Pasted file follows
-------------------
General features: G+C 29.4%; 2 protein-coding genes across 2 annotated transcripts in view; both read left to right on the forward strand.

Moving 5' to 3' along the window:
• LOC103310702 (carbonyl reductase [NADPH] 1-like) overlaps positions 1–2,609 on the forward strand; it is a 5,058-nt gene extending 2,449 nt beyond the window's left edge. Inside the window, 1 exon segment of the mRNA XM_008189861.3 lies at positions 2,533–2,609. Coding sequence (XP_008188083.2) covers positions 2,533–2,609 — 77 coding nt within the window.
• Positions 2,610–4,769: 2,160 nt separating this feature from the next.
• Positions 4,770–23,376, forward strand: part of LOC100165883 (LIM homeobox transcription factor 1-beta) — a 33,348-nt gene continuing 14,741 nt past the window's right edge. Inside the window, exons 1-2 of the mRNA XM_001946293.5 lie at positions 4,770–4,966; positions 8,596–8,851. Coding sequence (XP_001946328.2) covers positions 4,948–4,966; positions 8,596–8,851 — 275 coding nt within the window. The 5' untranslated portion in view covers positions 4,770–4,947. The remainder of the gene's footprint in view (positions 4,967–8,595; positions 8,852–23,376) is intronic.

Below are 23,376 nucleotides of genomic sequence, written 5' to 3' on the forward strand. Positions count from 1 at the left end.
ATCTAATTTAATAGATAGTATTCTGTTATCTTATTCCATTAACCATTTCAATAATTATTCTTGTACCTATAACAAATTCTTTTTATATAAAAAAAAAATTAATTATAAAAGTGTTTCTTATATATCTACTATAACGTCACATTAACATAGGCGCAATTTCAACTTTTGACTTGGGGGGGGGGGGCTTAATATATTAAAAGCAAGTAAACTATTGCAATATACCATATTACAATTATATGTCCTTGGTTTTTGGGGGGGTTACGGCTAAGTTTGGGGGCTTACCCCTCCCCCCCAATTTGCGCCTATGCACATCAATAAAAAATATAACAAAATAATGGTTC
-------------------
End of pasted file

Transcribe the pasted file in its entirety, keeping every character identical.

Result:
General features: G+C 29.4%; 2 protein-coding genes across 2 annotated transcripts in view; both read left to right on the forward strand.

Moving 5' to 3' along the window:
• LOC103310702 (carbonyl reductase [NADPH] 1-like) overlaps positions 1–2,609 on the forward strand; it is a 5,058-nt gene extending 2,449 nt beyond the window's left edge. Inside the window, 1 exon segment of the mRNA XM_008189861.3 lies at positions 2,533–2,609. Coding sequence (XP_008188083.2) covers positions 2,533–2,609 — 77 coding nt within the window.
• Positions 2,610–4,769: 2,160 nt separating this feature from the next.
• Positions 4,770–23,376, forward strand: part of LOC100165883 (LIM homeobox transcription factor 1-beta) — a 33,348-nt gene continuing 14,741 nt past the window's right edge. Inside the window, exons 1-2 of the mRNA XM_001946293.5 lie at positions 4,770–4,966; positions 8,596–8,851. Coding sequence (XP_001946328.2) covers positions 4,948–4,966; positions 8,596–8,851 — 275 coding nt within the window. The 5' untranslated portion in view covers positions 4,770–4,947. The remainder of the gene's footprint in view (positions 4,967–8,595; positions 8,852–23,376) is intronic.

Below are 23,376 nucleotides of genomic sequence, written 5' to 3' on the forward strand. Positions count from 1 at the left end.
ATCTAATTTAATAGATAGTATTCTGTTATCTTATTCCATTAACCATTTCAATAATTATTCTTGTACCTATAACAAATTCTTTTTATATAAAAAAAAAATTAATTATAAAAGTGTTTCTTATATATCTACTATAACGTCACATTAACATAGGCGCAATTTCAACTTTTGACTTGGGGGGGGGGGGCTTAATATATTAAAAGCAAGTAAACTATTGCAATATACCATATTACAATTATATGTCCTTGGTTTTTGGGGGGGTTACGGCTAAGTTTGGGGGCTTACCCCTCCCCCCCAATTTGCGCCTATGCACATCAATAAAAAATATAACAAAATAATGGTTC